In examining the nature of being beautiful because you feel beautiful in their Real Beauty campaign, Dove, owned by Unilever, has been using female empowerment as tool to sell their products for the last decade. The campaign has successfully been wooing female customers to buy Dove products by attempting to prove to them that they are more beautiful than they think they are and to be more confident about the way they look.

The campaign has walked the line with feminists for years as many have felt this marketing strategy is more about playing on women's insecurities and buying products they don't need than it is about making women feel confident about themselves.

Dove's latest leg of the Real Beauty campaign involves a four-minute marketing video where Dove explains they have created a "revolutionary" beauty patch (dubbed RB-X) that will magically enhance women's perception of self-beauty.

Wait, it gets worse.

The "real-life" women selected to wear the patch tell us in the video that prior to the trying the patch they suffered from various insecurities about the way they look and the way they feel about themselves in general.

When Dove ultimately reveals the patch is fake to these women, instead of being angry they were duped, they tear up with the realization they were "beautiful all along."

While Dove clearly has hopes this video will lift the Real Beauty campaign to the next level with even more powerful messages of women emerging from their insecurities and tackling their self-confidence issues, feminists loath the spot saying it only serves to reinforce old and negative stereotypes.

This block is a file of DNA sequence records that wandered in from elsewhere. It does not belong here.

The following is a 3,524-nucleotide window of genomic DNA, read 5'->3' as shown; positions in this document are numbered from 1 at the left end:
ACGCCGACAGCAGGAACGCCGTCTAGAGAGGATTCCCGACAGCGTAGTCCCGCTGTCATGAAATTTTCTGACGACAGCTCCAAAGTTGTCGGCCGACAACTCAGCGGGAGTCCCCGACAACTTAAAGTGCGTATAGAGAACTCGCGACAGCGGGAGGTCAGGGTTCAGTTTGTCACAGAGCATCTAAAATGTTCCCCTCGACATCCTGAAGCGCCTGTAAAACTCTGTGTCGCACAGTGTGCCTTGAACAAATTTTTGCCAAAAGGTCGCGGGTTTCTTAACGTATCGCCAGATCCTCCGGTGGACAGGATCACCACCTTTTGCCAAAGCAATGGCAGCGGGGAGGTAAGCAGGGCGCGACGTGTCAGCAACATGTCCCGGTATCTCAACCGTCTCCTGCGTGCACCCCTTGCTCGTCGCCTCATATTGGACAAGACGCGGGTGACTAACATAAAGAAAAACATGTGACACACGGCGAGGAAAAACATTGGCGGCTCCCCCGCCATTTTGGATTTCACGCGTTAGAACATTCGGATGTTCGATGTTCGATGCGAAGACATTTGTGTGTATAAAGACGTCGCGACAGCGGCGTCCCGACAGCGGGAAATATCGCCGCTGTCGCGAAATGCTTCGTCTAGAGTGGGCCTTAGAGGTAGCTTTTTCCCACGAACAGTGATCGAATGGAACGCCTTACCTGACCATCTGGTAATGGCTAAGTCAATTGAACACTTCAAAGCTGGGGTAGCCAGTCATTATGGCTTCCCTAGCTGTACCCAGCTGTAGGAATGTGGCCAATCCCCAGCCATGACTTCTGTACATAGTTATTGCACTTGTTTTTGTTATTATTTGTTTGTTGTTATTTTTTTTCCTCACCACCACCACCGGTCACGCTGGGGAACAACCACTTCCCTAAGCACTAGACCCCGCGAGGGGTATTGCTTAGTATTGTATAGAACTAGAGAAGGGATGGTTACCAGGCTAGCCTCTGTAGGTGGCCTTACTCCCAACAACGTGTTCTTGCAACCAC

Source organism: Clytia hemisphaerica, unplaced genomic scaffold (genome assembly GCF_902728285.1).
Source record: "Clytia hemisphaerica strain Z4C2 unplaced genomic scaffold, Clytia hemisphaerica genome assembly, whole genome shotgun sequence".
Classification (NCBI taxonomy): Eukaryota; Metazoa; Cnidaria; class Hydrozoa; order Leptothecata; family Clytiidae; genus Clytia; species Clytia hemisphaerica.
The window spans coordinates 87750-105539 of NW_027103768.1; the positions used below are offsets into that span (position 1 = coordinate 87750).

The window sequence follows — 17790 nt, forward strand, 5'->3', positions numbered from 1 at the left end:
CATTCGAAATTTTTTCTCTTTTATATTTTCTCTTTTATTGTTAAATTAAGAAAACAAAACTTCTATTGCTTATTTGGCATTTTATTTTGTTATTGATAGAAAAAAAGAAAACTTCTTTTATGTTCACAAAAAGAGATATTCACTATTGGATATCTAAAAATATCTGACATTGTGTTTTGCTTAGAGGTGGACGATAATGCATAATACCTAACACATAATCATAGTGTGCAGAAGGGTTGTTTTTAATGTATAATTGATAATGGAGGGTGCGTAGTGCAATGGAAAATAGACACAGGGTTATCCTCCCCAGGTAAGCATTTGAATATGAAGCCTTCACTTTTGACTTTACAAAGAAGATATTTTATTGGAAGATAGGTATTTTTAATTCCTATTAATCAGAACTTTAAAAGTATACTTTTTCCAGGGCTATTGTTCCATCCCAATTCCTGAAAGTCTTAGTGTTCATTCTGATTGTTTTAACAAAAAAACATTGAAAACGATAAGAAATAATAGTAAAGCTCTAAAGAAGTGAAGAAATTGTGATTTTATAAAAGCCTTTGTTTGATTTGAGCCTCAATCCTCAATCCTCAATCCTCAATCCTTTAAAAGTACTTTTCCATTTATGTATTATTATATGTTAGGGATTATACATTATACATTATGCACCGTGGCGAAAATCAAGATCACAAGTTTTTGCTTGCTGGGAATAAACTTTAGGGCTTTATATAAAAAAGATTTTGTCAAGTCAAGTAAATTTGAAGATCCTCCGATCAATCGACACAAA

"'Real Beauty'" features and advertisements cleverly sell you products under the guise of body-positivity while actually reinforcing the idea that a woman's worth is based on the way she looks to others," said Katie J.M. Baker, who writes for Jezebel, women's rights blog.

Maggie Lang, who writes about women's issues and popular culture for several publications was even more to the point saying, "Shame upon you, Dove, for making these women seem dumb, and for not scripting at least one of them to act outraged that she had been duped."

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